Most congress people, when they want research, turn to the Congressional Research Service, a organization that dates back to 1914 and prides itself on doing research that is “confidential, authoritative, objective and nonpartisan.”
And then there is a group of Republican legislators, organized as the Rural American Solutions Group, who held a telephone press conference to argue that the “Democrats’ Energy Tax” — that’s the GOP talking point for climate change legislation – will “make it more expensive for rural Americans to fertilize the crops, put fuel in the tractor and food on the table.”
They unveiled a map showing the state by state impact of cap-and-trade indicating that New York, California, New Jersey and a handful of other states will benefit, but that a vast swath of the south, Midwest and southwest will suffer.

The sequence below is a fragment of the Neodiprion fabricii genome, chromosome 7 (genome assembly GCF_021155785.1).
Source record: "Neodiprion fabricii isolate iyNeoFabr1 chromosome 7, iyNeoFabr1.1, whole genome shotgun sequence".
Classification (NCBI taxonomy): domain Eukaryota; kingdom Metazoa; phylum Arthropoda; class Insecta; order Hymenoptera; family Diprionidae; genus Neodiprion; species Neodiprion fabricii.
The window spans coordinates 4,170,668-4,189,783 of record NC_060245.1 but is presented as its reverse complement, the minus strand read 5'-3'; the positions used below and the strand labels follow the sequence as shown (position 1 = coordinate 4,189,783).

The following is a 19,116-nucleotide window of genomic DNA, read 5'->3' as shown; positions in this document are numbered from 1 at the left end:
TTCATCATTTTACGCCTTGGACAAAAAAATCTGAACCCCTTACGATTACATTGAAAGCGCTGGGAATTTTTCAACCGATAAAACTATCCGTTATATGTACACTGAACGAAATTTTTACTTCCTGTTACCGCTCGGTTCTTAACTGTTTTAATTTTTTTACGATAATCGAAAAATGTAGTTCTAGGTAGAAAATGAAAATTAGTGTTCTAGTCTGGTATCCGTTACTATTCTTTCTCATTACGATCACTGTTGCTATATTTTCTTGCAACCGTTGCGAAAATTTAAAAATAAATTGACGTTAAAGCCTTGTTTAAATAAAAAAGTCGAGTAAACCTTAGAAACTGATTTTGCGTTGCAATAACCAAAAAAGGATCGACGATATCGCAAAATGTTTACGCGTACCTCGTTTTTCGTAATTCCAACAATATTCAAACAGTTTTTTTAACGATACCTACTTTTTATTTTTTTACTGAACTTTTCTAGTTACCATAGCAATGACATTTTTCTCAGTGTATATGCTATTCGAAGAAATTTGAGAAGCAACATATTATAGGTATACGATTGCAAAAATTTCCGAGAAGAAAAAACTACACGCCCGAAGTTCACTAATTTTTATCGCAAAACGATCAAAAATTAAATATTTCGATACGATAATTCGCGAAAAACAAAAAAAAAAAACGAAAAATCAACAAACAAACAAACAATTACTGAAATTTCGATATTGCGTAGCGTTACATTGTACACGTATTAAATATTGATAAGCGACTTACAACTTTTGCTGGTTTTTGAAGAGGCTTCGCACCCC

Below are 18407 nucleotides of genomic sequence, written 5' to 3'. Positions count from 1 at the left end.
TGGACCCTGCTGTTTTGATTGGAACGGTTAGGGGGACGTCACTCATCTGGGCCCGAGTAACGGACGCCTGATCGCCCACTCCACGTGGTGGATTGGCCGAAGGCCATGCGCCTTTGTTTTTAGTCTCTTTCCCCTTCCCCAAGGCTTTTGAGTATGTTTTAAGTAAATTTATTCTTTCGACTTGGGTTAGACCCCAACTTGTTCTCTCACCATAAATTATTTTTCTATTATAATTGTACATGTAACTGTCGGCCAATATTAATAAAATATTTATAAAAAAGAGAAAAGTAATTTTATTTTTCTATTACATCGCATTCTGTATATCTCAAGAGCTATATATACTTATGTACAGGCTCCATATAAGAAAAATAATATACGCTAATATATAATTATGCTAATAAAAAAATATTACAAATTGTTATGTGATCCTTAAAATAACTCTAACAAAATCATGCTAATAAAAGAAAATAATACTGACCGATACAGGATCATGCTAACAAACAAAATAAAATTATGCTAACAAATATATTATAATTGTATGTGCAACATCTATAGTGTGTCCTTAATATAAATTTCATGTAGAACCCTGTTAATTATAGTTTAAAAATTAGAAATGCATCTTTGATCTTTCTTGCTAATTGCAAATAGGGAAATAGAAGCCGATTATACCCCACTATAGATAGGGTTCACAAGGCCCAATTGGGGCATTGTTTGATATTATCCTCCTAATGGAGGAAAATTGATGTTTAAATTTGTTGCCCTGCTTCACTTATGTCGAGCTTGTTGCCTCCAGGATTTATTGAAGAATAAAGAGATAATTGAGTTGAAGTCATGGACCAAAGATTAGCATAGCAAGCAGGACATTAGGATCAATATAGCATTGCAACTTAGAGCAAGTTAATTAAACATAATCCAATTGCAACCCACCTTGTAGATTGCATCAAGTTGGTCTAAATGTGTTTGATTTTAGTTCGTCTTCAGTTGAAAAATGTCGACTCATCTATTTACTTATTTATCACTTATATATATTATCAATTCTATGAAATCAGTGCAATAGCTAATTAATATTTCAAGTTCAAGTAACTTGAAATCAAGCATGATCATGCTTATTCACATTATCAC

The map, it turns out, came from the National Mining Association.
Blogger Vitor Zapanta at ThinkProgress.org has a digital image taken from the Republicans’ Power Point presentation showing that it was created by Peabody Coal, the nation’s biggest coal producer. Kate Sheppard of Grist did some sleuthing of her own and found out that the map appears on the mining association website. She notes that the research has a footnote explicitly saying that the calculations do not take into account the current version of Waxman-Markey, and, worse, that they cover only the costs of the legislation and not the benefits, including allocations back to utility companies to mitigate against price increases. This isn’t research at all; it’s advocacy.
This is what is politely called the influence of special interests in Washington.
The congress members peddling the NMA’s work were Frank Lucas (R-OK), Sam Graves (R-MO), and Doc Hastings (R-WA). Way to think for yourself, guys.